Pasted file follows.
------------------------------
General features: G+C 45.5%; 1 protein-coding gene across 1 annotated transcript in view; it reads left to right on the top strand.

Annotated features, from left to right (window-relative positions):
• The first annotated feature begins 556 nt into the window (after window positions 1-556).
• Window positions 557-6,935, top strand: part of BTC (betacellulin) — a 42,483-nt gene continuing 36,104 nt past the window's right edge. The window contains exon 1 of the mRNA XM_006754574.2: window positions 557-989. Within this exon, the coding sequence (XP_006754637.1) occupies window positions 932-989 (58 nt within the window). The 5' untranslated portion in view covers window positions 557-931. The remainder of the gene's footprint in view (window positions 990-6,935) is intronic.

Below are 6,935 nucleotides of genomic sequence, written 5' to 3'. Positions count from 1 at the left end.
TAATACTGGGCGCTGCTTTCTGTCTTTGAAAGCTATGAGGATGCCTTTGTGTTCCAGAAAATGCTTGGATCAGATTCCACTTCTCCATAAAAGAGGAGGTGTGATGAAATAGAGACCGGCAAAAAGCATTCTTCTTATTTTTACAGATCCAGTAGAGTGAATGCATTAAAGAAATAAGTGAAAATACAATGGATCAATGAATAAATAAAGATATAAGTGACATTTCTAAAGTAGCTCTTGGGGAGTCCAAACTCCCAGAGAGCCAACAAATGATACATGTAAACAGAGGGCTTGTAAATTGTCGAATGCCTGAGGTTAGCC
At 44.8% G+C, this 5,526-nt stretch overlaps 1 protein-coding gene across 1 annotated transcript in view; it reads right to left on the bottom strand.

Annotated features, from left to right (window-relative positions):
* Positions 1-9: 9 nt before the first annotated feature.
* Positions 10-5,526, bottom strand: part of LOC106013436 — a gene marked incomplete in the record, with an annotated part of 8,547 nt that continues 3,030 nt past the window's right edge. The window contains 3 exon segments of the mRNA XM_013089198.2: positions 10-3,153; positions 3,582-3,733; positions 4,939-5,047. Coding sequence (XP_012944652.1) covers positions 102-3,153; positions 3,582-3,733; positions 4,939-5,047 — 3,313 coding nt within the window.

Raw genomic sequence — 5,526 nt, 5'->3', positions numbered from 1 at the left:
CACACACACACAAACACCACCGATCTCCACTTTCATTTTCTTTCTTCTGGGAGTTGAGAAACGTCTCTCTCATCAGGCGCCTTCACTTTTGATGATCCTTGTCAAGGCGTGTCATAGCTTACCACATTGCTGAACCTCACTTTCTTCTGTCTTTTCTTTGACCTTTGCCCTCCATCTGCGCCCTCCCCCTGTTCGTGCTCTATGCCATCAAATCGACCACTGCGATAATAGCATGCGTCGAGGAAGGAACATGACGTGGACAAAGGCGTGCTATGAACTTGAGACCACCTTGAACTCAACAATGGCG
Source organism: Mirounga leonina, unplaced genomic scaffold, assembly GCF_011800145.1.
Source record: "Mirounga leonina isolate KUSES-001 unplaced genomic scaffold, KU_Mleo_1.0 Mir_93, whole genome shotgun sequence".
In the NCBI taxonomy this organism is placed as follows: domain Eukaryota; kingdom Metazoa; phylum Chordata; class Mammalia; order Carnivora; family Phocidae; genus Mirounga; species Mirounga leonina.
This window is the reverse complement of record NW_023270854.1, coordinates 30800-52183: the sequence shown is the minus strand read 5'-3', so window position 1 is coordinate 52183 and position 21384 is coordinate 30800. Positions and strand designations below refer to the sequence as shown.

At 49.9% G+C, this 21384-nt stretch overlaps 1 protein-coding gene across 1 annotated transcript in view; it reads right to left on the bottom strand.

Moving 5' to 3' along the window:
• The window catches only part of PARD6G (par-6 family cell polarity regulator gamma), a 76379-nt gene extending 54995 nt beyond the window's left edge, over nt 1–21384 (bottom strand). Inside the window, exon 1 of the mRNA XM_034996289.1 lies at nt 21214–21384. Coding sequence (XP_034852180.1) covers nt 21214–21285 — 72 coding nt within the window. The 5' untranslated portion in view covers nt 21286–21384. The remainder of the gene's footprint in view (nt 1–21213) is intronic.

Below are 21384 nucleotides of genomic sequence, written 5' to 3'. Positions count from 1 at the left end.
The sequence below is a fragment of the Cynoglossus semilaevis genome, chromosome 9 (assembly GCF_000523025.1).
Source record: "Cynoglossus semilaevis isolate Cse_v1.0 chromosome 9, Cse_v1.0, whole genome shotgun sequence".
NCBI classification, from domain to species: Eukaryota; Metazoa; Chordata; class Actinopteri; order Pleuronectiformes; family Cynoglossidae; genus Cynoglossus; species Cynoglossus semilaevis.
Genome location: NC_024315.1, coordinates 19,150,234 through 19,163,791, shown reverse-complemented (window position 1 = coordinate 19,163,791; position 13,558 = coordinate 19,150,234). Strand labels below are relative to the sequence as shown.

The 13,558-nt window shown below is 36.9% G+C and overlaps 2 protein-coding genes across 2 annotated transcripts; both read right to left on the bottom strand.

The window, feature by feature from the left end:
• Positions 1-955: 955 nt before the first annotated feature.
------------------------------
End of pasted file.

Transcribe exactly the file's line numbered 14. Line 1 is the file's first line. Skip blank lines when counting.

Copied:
Source record: "Mirounga leonina isolate KUSES-001 unplaced genomic scaffold, KU_Mleo_1.0 Mir_93, whole genome shotgun sequence".